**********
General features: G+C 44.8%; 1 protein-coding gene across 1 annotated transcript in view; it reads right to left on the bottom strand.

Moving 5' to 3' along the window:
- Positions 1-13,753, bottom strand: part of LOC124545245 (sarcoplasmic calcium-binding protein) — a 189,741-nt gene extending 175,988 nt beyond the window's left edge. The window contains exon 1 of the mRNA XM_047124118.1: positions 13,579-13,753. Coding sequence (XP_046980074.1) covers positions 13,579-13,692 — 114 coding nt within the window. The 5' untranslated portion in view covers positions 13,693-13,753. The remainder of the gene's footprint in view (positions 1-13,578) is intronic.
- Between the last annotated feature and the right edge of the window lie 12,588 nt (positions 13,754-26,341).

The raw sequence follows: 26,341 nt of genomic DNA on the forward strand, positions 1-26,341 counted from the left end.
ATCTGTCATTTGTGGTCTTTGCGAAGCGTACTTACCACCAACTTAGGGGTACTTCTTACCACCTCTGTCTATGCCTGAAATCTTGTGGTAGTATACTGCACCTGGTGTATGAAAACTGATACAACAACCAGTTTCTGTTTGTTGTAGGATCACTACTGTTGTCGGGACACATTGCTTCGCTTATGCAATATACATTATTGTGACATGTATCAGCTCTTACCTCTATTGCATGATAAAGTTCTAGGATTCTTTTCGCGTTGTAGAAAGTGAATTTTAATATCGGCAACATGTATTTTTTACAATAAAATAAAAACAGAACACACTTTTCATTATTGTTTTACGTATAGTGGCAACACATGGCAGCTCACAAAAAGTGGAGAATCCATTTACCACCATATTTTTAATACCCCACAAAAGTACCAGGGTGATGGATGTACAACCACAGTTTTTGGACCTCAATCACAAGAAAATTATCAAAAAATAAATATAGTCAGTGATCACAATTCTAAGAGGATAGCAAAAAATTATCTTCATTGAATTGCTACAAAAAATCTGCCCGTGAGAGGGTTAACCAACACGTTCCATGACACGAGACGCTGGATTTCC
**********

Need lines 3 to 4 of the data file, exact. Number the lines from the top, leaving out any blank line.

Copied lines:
- Positions 1-13,753, bottom strand: part of LOC124545245 (sarcoplasmic calcium-binding protein) — a 189,741-nt gene extending 175,988 nt beyond the window's left edge. The window contains exon 1 of the mRNA XM_047124118.1: positions 13,579-13,753. Coding sequence (XP_046980074.1) covers positions 13,579-13,692 — 114 coding nt within the window. The 5' untranslated portion in view covers positions 13,693-13,753. The remainder of the gene's footprint in view (positions 1-13,578) is intronic.
- Between the last annotated feature and the right edge of the window lie 12,588 nt (positions 13,754-26,341).